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Re: Measuring cylinder head volume
« Reply #6 on: June 11, 2021, 07:32:22 AM »
Measuring combustion chamber size of an assembled engine will be most accurate I think, taking into account the piston position at TDC, head dome shape and cylinder base gasket thickness.

That's the way I was thinking but I'm certainly open to greater experience with this stuff. Measuring the head volume separately would be easier and (for once!) I have all the bits lying around to do it but having to account for the piston dome shape etc seemed to make it more tricky to get right than just measuring directly. The downside of doing it directly though is the risk of flooding the bottom end of the engine with whatever the measuring fluid is if the seal round the piston isn't 100% + any leakage throwing the result off. So no water based fluid and petrol may well dissolve grease used to seal the piston. 
70 YDS6
70 H1
72 XS2
76 B120
76 400/4
79 CBX
87 XR600
01 CCM604
02 GoldWing

Offline 5port

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Re: Measuring cylinder head volume
« Reply #7 on: June 11, 2021, 08:26:24 AM »

That's the way I was thinking but I'm certainly open to greater experience with this stuff. Measuring the head volume separately would be easier and (for once!) I have all the bits lying around to do it but having to account for the piston dome shape etc seemed to make it more tricky to get right than just measuring directly. The downside of doing it directly though is the risk of flooding the bottom end of the engine with whatever the measuring fluid is if the seal round the piston isn't 100% + any leakage throwing the result off. So no water based fluid and petrol may well dissolve grease used to seal the piston.

I covered the measuring of volumes for CR on my RD350 Track Bike thread.  Overall, even with the complete compression volume directly measured, you need an accurate exhaust port height to factor the swept volume and, you should measure the squish to at least make sure it is not too tight, and you use that figure to correct for deck height and gasket thickness etc.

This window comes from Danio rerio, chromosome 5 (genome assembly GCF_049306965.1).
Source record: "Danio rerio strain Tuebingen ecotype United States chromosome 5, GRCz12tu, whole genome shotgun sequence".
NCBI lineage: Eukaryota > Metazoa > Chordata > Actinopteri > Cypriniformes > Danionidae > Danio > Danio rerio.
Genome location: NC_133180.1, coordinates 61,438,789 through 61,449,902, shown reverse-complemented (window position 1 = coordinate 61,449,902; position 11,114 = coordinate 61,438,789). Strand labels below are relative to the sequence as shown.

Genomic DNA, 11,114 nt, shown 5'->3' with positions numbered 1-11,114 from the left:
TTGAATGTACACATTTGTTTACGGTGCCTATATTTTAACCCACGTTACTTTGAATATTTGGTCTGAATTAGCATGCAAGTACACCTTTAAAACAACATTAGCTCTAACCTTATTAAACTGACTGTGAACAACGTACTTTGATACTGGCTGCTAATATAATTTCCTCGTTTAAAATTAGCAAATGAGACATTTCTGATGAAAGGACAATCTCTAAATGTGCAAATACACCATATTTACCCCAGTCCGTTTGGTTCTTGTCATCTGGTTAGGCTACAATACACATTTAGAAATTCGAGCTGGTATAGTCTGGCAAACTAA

CR measurement does require a bit of understanding to get right.  But, a simple head volume check and a squish gap check can tell if you are in the ballpark for a standard engine.  You have the Yamaha figures for the head vol and corrected CR I think?
BTW, the use of parrafin is because it has a very low surface tension and can get into that small squish gap and all corners of the chamber at TDC.  On the same point, the cylinder/ engine should be vertical so that no air is trapped.  Cheers

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Offline backofbeyond

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Re: Measuring cylinder head volume
« Reply #8 on: June 11, 2021, 11:42:39 AM »
I need to go back over your track bike thread again. It's a long thread though and last time I was looking at gearbox shim issues. Port height I've got and squish I've got, as well as checking how far below the top of the bore the piston is at tdc. There's some slight differences between the two cylinders but how significant they are is one of the things I'm pondering.

Figures are

Squish : Left hand cylinder (LH) - 1.35mm. Right hand cylinder (RH) - 1.21mm. Measured by the squashed solder method.

Exhaust port height : LH - 29.1mm. RH - 29.6mm

piston height at tdc : LH - -0.72mm. RH - -0.60mm (minus number =  distance below the top of the bore at tdc)

It was the left hand cylinder that holed the piston, so that's the one I've really got under the microscope.

So far, unless any of those numbers tell a tale, I've not seen anything that really explains why that happened.   
70 YDS6
70 H1
72 XS2
76 B120
76 400/4
79 CBX
87 XR600
01 CCM604
02 GoldWing